U.S. markets open in 2 hours 34 minutes
  • S&P Futures

    +16.00 (+0.47%)
  • Dow Futures

    +113.00 (+0.41%)
  • Nasdaq Futures

    +65.25 (+0.57%)
  • Russell 2000 Futures

    +4.10 (+0.26%)
  • Crude Oil

    +0.46 (+1.19%)
  • Gold

    -3.40 (-0.18%)
  • Silver

    +0.02 (+0.08%)

    +0.0003 (+0.02%)
  • 10-Yr Bond

    0.0000 (0.00%)
  • Vix

    +4.79 (+17.39%)

    +0.0010 (+0.08%)

    -0.1670 (-0.16%)

    +153.69 (+1.17%)
  • CMC Crypto 200

    +0.42 (+0.16%)
  • FTSE 100

    +1.00 (+0.02%)
  • Nikkei 225

    -8.54 (-0.04%)

Cable Billionaire John Malone Attempts a Classic Swiss Heist

Alex Webb
·3 mins read

(Bloomberg Opinion) -- When negotiating with U.S. cable billionaire John Malone, your team can ill afford to have a weak link. Unfortunately for Sunrise Communications Group AG, its biggest shareholder is just that.

Malone’s Liberty Global Plc announced a 110 Swiss franc-per-share deal on Wednesday that values the Zurich-based mobile carrier at 6.8 billion Swiss francs ($7.4 billion), including debt. The price isn’t exactly a knockout, but it may well be enough to win the day. That should leave most Sunrise investors frustrated at the failings of Freenet AG, the German firm that owns 24% of the Swiss company’s stock.

In February last year, the inverse deal was announced: Sunrise agreed to acquire Liberty’s Swiss cable business. But it required a 4.1 billion-franc rights issue to fund the transaction, and Freenet didn’t have the money to buy enough new shares, so it blocked the deal.

The logic of the combination remains sound. Bringing together Sunrise’s mobile operations and Liberty’s cable operations will generate plenty of cost savings. But those synergies also mean Liberty could afford to pay a lot more and still cover the target’s cost of capital.

Does that mean Sunrise shareholders can ask for more money? Probably not. Malone’s offer is the only option on the table. The one other fixed-network operator in Switzerland is state-controlled Swisscom AG, which already has its own mobile network. No other bidder could find the savings from combining networks to justify even Liberty’s current offer price, which is a 28% premium to the stock’s close on Tuesday. And Liberty has an alternative target in Salt, a smaller Swiss carrier owned by French billionaire Xavier Niel.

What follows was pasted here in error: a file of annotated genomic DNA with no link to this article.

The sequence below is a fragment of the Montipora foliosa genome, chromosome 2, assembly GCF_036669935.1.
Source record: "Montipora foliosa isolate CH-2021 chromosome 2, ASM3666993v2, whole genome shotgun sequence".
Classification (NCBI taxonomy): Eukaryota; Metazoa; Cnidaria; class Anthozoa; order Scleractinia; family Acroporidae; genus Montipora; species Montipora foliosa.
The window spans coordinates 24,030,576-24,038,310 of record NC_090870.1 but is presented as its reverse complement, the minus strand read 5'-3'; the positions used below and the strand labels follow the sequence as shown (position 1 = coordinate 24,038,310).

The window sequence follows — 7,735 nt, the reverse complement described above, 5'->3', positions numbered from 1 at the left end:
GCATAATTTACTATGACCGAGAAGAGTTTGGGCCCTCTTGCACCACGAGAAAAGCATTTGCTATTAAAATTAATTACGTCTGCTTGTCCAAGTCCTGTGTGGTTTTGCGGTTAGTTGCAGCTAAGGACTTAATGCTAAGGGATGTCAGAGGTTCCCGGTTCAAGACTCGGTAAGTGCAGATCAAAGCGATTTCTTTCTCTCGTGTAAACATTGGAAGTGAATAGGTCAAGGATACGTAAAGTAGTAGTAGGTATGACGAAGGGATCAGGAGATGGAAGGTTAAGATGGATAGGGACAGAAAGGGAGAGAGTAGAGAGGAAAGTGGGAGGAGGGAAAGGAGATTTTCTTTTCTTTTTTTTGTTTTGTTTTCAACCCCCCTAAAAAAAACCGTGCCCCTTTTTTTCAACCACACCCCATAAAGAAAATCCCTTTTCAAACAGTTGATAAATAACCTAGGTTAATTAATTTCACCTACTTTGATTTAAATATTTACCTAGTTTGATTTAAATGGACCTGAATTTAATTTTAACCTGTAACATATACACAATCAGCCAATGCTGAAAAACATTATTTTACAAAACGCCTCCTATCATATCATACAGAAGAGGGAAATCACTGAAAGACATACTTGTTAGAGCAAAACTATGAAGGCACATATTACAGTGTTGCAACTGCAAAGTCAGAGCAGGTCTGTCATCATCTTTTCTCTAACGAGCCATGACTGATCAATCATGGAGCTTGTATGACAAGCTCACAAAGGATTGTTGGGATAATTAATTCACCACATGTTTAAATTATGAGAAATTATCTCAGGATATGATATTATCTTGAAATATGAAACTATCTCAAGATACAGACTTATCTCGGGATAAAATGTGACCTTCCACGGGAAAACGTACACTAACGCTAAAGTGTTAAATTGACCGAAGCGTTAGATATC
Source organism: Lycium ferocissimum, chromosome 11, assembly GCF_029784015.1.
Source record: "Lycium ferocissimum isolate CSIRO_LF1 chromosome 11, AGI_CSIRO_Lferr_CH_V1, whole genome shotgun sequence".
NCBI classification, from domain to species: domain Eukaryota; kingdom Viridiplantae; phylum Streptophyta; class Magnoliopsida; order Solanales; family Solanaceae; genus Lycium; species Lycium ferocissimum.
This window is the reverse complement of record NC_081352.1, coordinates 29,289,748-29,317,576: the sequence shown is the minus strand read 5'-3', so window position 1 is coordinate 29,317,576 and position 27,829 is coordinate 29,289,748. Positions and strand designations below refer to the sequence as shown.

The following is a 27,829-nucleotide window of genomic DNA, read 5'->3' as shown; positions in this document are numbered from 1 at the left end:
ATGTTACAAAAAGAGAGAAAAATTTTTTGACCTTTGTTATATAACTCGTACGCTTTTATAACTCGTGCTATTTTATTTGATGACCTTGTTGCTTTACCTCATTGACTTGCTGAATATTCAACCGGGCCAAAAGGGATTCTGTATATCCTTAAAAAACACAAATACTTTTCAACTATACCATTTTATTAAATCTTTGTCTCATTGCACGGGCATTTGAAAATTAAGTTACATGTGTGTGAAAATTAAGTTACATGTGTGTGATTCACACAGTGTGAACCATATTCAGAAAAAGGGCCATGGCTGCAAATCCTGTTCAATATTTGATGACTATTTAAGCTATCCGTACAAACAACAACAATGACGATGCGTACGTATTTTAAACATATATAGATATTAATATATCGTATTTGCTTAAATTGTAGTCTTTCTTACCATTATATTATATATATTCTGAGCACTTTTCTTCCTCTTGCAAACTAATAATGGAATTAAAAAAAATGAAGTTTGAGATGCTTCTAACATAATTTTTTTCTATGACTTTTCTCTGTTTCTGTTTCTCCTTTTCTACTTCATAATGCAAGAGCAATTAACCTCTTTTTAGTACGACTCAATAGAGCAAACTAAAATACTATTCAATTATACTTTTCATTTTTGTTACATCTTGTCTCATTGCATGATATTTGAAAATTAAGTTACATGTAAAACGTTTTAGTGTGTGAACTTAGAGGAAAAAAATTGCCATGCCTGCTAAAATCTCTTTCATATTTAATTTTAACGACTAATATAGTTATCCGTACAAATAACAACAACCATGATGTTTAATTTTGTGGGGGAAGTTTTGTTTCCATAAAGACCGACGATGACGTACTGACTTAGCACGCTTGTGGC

That’s why the Swiss company’s investors must be kicking themselves. If it weren’t for Freenet’s inability last year to fund its 1 billion-franc slice of the proposed rights issue, then Sunrise — not Malone — would be the beneficiary of the value created by those synergies, which will add almost 50% to the company’s operating profit by the end of 2023. The price Sunrise agreed to pay last year was also potentially advantageous to the Swiss firm.

It’s been a busy year for Malone and his lieutenant Mike Fries, Liberty’s chief executive officer. In May the company agreed to combine its U.K. cable arm Virgin Media with Telefonica SA’s British mobile operator, O2. The proceeds from that deal mean Liberty will still have $7 billion in cash, even after the 3.5 billion francs that it’s using to pay for Sunrise (the rest of the offer is being funded by debt).

It looks like more dealmaking is afoot. Prospective targets will want to ensure they’re better positioned than Sunrise.

This column does not necessarily reflect the opinion of the editorial board or Bloomberg LP and its owners.

Alex Webb is a Bloomberg Opinion columnist covering Europe's technology, media and communications industries. He previously covered Apple and other technology companies for Bloomberg News in San Francisco.

For more articles like this, please visit us at bloomberg.com/opinion

Subscribe now to stay ahead with the most trusted business news source.

©2020 Bloomberg L.P.